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Thursday, 19 Apr 18 - Tux Machines is a community-driven public service/news site which has been around for over a decade and primarily focuses on GNU/LinuxSubscribe now Syndicate content

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Quick Roundup

A Linux Program To Overclock Your AMD CPUs

Filed under
Hardware
Software

phoronix.com: Besides Linux drivers for gaming peripherals (like mice and other things) being an area where Linux tends to struggle compared to the level of support and functionality offered under Windows, enthusiast-oriented programs for being able to overclock your CPU and RAM is another area where Linux really provides no suitable alternatives.

Gaming is Alive and Well on Linux

Filed under
Gaming

linuxplanet.com: Gaming on the Linux platform is alive and well, thank you very much. In fact, there are more quality games available for Linux today than ever before.

Midori – The Little Browser that Just Might Surprise You

Filed under
Software

maketecheasier.com: You know all the web browsers, right? At least, all the REAL browsers. There’s Firefox, Safari, Opera, Chrome, and of course Internet Explorer. It’s not likely any more little guys could join a game with players like that, right?

Why Windows Is Bad for Business

Filed under
Microsoft

pcworld.com: Microsoft CEO Steve Ballmer is highly skilled at being "a little cocky" as he trumpets the global desktop dominance of his company's Windows operating system.

Linux as a mobile OS, much more than just Android

royal.pingdom.com: These days it seems like Android is on the lips of every tech geek out there, and it is arguably one of the most successful Linux-based products ever. But Android is not the only Linux-based mobile OS in town. Far from it.

Fedora 14 On Its Way

Filed under
Linux
  • Fedora 14 Well On Its Way to a Desktop Near You
  • Fedora 14 beta review
  • Option Pros Looking for a Big Move in Red Hat

Get More Out Of Your Home Wireless Setup With Open Source Apps

ostatic.com/blog: Want better performance out of your home Wi-Fi setup? Most of us are now so dependent on Wi-Fi around the house that we do want that, but not everybody realizes that there are open source tools that can help improve your wireless experience.

Simply Mepis 8.5 challenge: the first four days

Filed under
Linux

mandrivachronicles.blogspot: I decided that it was time for me to test SimplyMepis 8.5, so that I could have a closer impression of this efficient Linux distribution to write a non-technical review. As I promised, I have been running SimplyMepis consistently for four days now and these are my first findings:

My Search for the Best Audio Editing Software

Filed under
Software

thelinuxexperiment.com: Lately, I’ve been doing some audio recording. In addition to a couple of podcasts that I work on, I occasionally like to record my own musical compositions.

openSUSE Announces Second 11.4 Development Milestone

Filed under
SUSE

news.opensuse.org: Today, Thursday October 7, the openSUSE project announces Milestone 2 of openSUSE 11.4. Milestone 2 (M2) is the second of six periodic development snapshots of openSUSE 11.4 and includes updates to major components across the breadth of the distribution.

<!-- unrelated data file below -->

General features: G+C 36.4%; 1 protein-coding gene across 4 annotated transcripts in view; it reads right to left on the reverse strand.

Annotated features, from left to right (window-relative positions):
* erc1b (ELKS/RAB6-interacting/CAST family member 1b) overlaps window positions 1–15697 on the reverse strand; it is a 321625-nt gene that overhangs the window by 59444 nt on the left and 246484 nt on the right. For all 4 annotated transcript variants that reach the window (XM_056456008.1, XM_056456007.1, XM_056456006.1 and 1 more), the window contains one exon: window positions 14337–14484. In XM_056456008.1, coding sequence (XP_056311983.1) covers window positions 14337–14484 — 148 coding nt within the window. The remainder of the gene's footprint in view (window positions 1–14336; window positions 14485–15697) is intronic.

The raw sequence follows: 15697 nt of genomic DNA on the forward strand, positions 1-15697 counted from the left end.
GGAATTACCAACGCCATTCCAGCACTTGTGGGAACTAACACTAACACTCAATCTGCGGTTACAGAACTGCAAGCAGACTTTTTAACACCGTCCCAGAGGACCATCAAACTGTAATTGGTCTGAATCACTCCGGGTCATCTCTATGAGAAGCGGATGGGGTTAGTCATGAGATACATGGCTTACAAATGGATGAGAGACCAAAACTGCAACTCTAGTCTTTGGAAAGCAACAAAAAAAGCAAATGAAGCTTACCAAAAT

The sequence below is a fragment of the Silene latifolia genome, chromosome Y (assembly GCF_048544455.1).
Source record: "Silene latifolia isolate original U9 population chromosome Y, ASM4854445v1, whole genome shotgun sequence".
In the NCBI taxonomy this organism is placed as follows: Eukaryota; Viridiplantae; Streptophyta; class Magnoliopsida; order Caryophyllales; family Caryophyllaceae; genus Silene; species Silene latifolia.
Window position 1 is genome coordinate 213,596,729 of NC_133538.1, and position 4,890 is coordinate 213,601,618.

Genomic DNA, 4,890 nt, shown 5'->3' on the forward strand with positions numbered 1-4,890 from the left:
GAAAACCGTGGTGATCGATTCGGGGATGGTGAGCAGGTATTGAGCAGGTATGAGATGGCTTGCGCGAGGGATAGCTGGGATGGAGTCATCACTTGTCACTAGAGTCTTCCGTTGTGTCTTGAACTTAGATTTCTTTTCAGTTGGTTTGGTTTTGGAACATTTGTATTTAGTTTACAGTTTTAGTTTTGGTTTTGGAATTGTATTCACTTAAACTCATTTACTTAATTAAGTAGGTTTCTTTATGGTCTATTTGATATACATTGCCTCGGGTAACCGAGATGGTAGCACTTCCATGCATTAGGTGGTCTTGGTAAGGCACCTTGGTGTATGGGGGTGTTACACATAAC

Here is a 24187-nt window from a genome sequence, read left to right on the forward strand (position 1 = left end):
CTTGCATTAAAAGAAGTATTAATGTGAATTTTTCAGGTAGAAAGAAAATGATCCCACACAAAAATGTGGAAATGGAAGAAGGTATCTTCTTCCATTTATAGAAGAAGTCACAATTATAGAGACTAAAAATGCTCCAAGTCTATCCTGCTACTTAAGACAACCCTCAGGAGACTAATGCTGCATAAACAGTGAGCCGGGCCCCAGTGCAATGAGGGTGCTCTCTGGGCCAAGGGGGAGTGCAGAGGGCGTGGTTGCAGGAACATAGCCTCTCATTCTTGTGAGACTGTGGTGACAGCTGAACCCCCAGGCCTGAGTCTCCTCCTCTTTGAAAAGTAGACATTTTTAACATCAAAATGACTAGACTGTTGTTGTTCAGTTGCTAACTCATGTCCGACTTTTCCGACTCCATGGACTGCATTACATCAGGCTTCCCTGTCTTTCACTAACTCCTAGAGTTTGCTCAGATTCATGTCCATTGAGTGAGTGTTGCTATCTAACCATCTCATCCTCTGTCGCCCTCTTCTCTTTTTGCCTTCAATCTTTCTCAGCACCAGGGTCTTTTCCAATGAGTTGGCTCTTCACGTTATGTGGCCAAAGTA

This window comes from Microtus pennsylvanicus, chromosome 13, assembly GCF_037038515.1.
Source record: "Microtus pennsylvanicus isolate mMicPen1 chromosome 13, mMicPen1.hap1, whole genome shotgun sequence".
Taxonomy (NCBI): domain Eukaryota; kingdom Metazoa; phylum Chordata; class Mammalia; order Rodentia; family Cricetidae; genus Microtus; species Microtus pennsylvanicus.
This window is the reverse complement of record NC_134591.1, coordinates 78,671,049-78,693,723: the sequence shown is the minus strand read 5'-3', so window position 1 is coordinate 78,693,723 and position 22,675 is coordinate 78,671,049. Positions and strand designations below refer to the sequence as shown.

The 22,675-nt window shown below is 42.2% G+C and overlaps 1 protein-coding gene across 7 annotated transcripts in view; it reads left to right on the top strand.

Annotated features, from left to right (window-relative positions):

In Appreciation Of Pidgin

Filed under
Software

techiemoe.com: There was a time when instant messaging was dominated by two clients: AIM and ICQ. They both over the years developed feature creep, or feature bloat, becoming lumbering behemoths full of abilities well beyond the scope of Instant Messaging and in my opinion beyond the scope of sanity and usefulness.

Ubuntu 10.10 ‘Maverick Meerkat’ Is Now Official

Filed under
Ubuntu
  • Ubuntu 10.10 ‘Maverick Meerkat’ Is Now Official
  • Ubuntu Linux upgraded for netbooks, desktops, and servers
  • Differences Between Ubuntu, Kubuntu, Xubuntu, Edubuntu, etc.
  • Ubuntu 10.10 to feature Windows, iPhone & Android syncing...

GNOME and KDE 2011 Desktop Summit dates confirmed

Filed under
KDE
Software

h-online.com: The GNOME Foundation and KDE e.V. boards have announced that the 2011 Desktop Summit will take place in Berlin, German from the 6th to the 12th of August at the Humboldt University.

Setting Up An NFS Server And Client On Ubuntu 10.04

Filed under
Ubuntu
HowTos

This guide explains how to set up an NFS server and an NFS client on Ubuntu 10.04. NFS stands for Network File System; through NFS, a client can access (read, write) a remote share on an NFS server as if it was on the local hard disk.

Latest Ubuntu 10.10 Server Edition makes cloud deployment easier than ever

Filed under
Linux

Canonical to sponsor users with free cloud time on Amazon EC2 to let users experience improvements for themselves

London, October 7, 2010: Canonical today announced the upcoming availability of Ubuntu 10.10 Server Edition for download on Sunday, October 10 -- making it easier to configure, update and run both in development and deployment environments of public clouds.

Latest Ubuntu Version Puts Focus on Consumers and Mobile

Filed under
Linux

Ubuntu 10.10 adds features for desktop and netbook users

London, October 7, 2010: Canonical today announced the upcoming availability of Ubuntu 10.10 Desktop and Netbook Editions for download on Sunday, October 10.

today's leftovers:

Filed under
News